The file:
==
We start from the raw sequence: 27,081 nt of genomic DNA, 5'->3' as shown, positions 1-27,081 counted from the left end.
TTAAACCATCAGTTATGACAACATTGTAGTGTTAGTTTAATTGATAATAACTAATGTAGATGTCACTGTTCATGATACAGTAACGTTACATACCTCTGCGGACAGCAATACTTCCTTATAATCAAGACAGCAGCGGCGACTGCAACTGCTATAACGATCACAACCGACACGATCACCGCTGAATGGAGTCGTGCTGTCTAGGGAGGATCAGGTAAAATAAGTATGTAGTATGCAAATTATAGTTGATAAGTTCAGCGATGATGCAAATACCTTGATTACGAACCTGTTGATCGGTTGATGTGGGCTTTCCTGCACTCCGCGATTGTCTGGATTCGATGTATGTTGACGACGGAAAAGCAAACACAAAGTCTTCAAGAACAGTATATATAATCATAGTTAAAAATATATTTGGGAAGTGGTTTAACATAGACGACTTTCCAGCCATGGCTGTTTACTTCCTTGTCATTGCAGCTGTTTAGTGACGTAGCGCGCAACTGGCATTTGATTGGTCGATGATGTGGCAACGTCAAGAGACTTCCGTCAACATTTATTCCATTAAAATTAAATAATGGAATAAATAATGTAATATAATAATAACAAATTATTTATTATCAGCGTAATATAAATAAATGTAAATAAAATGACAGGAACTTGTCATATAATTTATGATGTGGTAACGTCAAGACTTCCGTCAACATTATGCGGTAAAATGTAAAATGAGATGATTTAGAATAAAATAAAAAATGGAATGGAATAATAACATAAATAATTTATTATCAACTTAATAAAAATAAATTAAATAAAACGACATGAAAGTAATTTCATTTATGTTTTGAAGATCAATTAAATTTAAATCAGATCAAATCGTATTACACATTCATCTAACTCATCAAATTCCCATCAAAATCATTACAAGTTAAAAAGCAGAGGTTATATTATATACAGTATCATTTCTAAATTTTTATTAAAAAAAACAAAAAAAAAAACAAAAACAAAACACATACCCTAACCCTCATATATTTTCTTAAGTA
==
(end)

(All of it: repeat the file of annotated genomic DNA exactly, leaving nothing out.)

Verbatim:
We start from the raw sequence: 27,081 nt of genomic DNA, 5'->3' as shown, positions 1-27,081 counted from the left end.
TTAAACCATCAGTTATGACAACATTGTAGTGTTAGTTTAATTGATAATAACTAATGTAGATGTCACTGTTCATGATACAGTAACGTTACATACCTCTGCGGACAGCAATACTTCCTTATAATCAAGACAGCAGCGGCGACTGCAACTGCTATAACGATCACAACCGACACGATCACCGCTGAATGGAGTCGTGCTGTCTAGGGAGGATCAGGTAAAATAAGTATGTAGTATGCAAATTATAGTTGATAAGTTCAGCGATGATGCAAATACCTTGATTACGAACCTGTTGATCGGTTGATGTGGGCTTTCCTGCACTCCGCGATTGTCTGGATTCGATGTATGTTGACGACGGAAAAGCAAACACAAAGTCTTCAAGAACAGTATATATAATCATAGTTAAAAATATATTTGGGAAGTGGTTTAACATAGACGACTTTCCAGCCATGGCTGTTTACTTCCTTGTCATTGCAGCTGTTTAGTGACGTAGCGCGCAACTGGCATTTGATTGGTCGATGATGTGGCAACGTCAAGAGACTTCCGTCAACATTTATTCCATTAAAATTAAATAATGGAATAAATAATGTAATATAATAATAACAAATTATTTATTATCAGCGTAATATAAATAAATGTAAATAAAATGACAGGAACTTGTCATATAATTTATGATGTGGTAACGTCAAGACTTCCGTCAACATTATGCGGTAAAATGTAAAATGAGATGATTTAGAATAAAATAAAAAATGGAATGGAATAATAACATAAATAATTTATTATCAACTTAATAAAAATAAATTAAATAAAACGACATGAAAGTAATTTCATTTATGTTTTGAAGATCAATTAAATTTAAATCAGATCAAATCGTATTACACATTCATCTAACTCATCAAATTCCCATCAAAATCATTACAAGTTAAAAAGCAGAGGTTATATTATATACAGTATCATTTCTAAATTTTTATTAAAAAAAACAAAAAAAAAAACAAAAACAAAACACATACCCTAACCCTCATATATTTTCTTAAGTA